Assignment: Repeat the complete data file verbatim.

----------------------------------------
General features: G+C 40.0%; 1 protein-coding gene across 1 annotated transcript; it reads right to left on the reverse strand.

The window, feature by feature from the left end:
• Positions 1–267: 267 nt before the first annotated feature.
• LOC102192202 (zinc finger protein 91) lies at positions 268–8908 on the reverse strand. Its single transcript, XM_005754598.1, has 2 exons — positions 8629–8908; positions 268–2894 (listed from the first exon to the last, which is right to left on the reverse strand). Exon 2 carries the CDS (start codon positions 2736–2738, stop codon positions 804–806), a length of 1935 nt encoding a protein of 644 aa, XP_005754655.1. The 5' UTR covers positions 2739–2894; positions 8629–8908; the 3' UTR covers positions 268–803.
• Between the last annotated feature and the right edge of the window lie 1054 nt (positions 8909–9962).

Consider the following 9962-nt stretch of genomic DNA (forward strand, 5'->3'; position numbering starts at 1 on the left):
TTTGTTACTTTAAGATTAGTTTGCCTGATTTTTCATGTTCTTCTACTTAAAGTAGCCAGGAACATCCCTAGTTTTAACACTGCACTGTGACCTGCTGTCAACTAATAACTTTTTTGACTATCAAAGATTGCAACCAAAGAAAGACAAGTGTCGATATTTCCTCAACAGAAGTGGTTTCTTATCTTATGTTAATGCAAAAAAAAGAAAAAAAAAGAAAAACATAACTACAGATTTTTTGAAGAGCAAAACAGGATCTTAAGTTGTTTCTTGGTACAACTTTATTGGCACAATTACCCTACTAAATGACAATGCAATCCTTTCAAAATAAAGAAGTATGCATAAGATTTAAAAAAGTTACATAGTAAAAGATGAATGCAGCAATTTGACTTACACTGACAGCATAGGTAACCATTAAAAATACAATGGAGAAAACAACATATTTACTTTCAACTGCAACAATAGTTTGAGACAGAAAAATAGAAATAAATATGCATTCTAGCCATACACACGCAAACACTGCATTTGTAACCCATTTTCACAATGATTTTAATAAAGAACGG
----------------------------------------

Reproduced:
General features: G+C 40.0%; 1 protein-coding gene across 1 annotated transcript; it reads right to left on the reverse strand.

The window, feature by feature from the left end:
• Positions 1–267: 267 nt before the first annotated feature.
• LOC102192202 (zinc finger protein 91) lies at positions 268–8908 on the reverse strand. Its single transcript, XM_005754598.1, has 2 exons — positions 8629–8908; positions 268–2894 (listed from the first exon to the last, which is right to left on the reverse strand). Exon 2 carries the CDS (start codon positions 2736–2738, stop codon positions 804–806), a length of 1935 nt encoding a protein of 644 aa, XP_005754655.1. The 5' UTR covers positions 2739–2894; positions 8629–8908; the 3' UTR covers positions 268–803.
• Between the last annotated feature and the right edge of the window lie 1054 nt (positions 8909–9962).

Consider the following 9962-nt stretch of genomic DNA (forward strand, 5'->3'; position numbering starts at 1 on the left):
TTTGTTACTTTAAGATTAGTTTGCCTGATTTTTCATGTTCTTCTACTTAAAGTAGCCAGGAACATCCCTAGTTTTAACACTGCACTGTGACCTGCTGTCAACTAATAACTTTTTTGACTATCAAAGATTGCAACCAAAGAAAGACAAGTGTCGATATTTCCTCAACAGAAGTGGTTTCTTATCTTATGTTAATGCAAAAAAAAGAAAAAAAAAGAAAAACATAACTACAGATTTTTTGAAGAGCAAAACAGGATCTTAAGTTGTTTCTTGGTACAACTTTATTGGCACAATTACCCTACTAAATGACAATGCAATCCTTTCAAAATAAAGAAGTATGCATAAGATTTAAAAAAGTTACATAGTAAAAGATGAATGCAGCAATTTGACTTACACTGACAGCATAGGTAACCATTAAAAATACAATGGAGAAAACAACATATTTACTTTCAACTGCAACAATAGTTTGAGACAGAAAAATAGAAATAAATATGCATTCTAGCCATACACACGCAAACACTGCATTTGTAACCCATTTTCACAATGATTTTAATAAAGAACGG